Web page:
Inaction is no longer an option, so I wanted to inspire my students to use their creative art forms as a tool for change and show that art can convey strong messages in everyday consciousness.

Music has an incredible ability to capture emotion and character. From the chirping of spring birds to the cracking of winter ice, Vivaldi conjures up the extraordinary sounds of the changing seasons, transforming sonnet lines into musical notation. Similarly, Hollie translates poetry into sound, evoking frozen tundra through an array of expansive techniques. These are combined with field recordings from the Arctic made by David Attenborough’s sound engineer, Chris Watson, and the poem Still Life with Sea Pinks and High Tide by Maura Dooley.

I thought the idea of ​​two works in the same program had a strong political message and could shed light on a key issue from an original angle.

It was also important for me to say something new, to offer a new interpretation of Vivaldi’s much loved and played sequel.

To bring the Seasons to life, I imagined presenting the work almost like an opera, the musical lines so descriptive and visual that I had very clear and tangible visual ideas of a setting and a direction in my head. However, I am not a theater director, so to help me realize my vision, we engaged theater director Anna Morrissey and designer Carla Goodman to give this wonderful programmatic music an incredible visual element. We combined music, sound and movement to bring Vivaldi’s score to life like never before.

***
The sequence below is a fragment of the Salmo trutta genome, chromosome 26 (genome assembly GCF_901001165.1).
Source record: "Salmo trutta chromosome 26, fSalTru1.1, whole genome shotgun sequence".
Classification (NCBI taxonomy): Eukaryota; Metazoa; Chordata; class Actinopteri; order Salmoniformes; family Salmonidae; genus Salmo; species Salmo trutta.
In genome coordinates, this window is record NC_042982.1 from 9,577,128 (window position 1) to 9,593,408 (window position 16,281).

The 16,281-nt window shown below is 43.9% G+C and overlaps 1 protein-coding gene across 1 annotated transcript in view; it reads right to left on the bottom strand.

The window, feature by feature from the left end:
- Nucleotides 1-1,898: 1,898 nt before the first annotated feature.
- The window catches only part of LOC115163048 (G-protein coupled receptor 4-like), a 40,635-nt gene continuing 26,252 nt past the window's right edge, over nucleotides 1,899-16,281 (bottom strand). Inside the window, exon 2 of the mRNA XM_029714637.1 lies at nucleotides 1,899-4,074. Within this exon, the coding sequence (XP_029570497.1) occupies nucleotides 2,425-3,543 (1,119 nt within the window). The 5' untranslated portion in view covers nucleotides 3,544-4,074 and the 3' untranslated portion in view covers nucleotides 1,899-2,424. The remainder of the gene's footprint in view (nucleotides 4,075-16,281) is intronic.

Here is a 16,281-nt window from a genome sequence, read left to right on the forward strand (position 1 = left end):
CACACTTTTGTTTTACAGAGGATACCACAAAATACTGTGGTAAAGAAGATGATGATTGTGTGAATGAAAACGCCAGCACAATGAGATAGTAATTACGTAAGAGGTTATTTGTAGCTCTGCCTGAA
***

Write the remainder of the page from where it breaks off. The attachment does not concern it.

It seems fitting to present the doubleheader at the Shipley Arts Festival, an organization with a strong focus on climate change, rewilding and sustainability. Works with an eco-political message are at the heart of Founder Andrew Bernadi’s programming, including that of Helen Ottaway white rods commissioned to celebrate the reintroduction of the nesting rods at Knepp’s Castle.

It’s been a lot of hard work to put it all together, but I think the resulting show will take audiences’ breath away and hopefully send them home with a strong message that if we’re not careful, this beautiful world of ours with its glorious variety of seasons will be destroyed forever. Vivaldi’s glorious world will be more like Harding’s, a prospect I don’t think any of us want.

A change of season will open the Shipley Arts Festival at the Malden Family Theater in West Sussex on Saturday March 26 at 6pm, with a rehearsal at 8pm. The Bernardi Music Group’s String Academy will complement the Ensemble’s emphasis on the seasons with works devoted to the beauty of nature: John Ireland’s “Toccata” in the Concertino Pastorale and Malcolm Singer’s new work, “Eli Eli”. More information here.

Bone conduction headphones kindly provided by Shokz.

The A Change of Season tour dates also include National Maritime Museum, Royal Museums Greenwich (March 19 and 20); The Stoller Hall, Manchester (March 23) and Latitudes Festival (July 21-24).